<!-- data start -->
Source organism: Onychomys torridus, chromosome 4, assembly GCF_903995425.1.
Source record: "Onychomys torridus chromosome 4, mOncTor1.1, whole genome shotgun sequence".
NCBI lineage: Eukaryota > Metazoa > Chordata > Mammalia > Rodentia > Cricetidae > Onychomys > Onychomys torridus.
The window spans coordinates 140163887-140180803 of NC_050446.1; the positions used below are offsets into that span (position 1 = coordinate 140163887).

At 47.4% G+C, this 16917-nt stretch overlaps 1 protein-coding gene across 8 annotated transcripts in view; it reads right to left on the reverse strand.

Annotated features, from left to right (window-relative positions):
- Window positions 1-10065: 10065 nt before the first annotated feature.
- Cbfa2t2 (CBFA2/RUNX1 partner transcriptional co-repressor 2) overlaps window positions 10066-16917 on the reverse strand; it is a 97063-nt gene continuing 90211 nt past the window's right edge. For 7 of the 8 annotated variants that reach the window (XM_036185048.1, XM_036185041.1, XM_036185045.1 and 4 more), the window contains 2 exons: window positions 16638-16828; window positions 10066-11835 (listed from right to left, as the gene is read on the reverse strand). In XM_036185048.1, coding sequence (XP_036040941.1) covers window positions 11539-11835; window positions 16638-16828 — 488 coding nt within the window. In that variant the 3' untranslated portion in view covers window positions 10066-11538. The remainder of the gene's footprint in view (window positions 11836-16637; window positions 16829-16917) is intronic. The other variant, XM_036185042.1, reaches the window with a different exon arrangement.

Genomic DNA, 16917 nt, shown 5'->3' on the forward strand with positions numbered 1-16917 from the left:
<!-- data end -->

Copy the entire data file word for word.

Source organism: Onychomys torridus, chromosome 4, assembly GCF_903995425.1.
Source record: "Onychomys torridus chromosome 4, mOncTor1.1, whole genome shotgun sequence".
NCBI lineage: Eukaryota > Metazoa > Chordata > Mammalia > Rodentia > Cricetidae > Onychomys > Onychomys torridus.
The window spans coordinates 140163887-140180803 of NC_050446.1; the positions used below are offsets into that span (position 1 = coordinate 140163887).

At 47.4% G+C, this 16917-nt stretch overlaps 1 protein-coding gene across 8 annotated transcripts in view; it reads right to left on the reverse strand.

Annotated features, from left to right (window-relative positions):
- Window positions 1-10065: 10065 nt before the first annotated feature.
- Cbfa2t2 (CBFA2/RUNX1 partner transcriptional co-repressor 2) overlaps window positions 10066-16917 on the reverse strand; it is a 97063-nt gene continuing 90211 nt past the window's right edge. For 7 of the 8 annotated variants that reach the window (XM_036185048.1, XM_036185041.1, XM_036185045.1 and 4 more), the window contains 2 exons: window positions 16638-16828; window positions 10066-11835 (listed from right to left, as the gene is read on the reverse strand). In XM_036185048.1, coding sequence (XP_036040941.1) covers window positions 11539-11835; window positions 16638-16828 — 488 coding nt within the window. In that variant the 3' untranslated portion in view covers window positions 10066-11538. The remainder of the gene's footprint in view (window positions 11836-16637; window positions 16829-16917) is intronic. The other variant, XM_036185042.1, reaches the window with a different exon arrangement.

Genomic DNA, 16917 nt, shown 5'->3' on the forward strand with positions numbered 1-16917 from the left: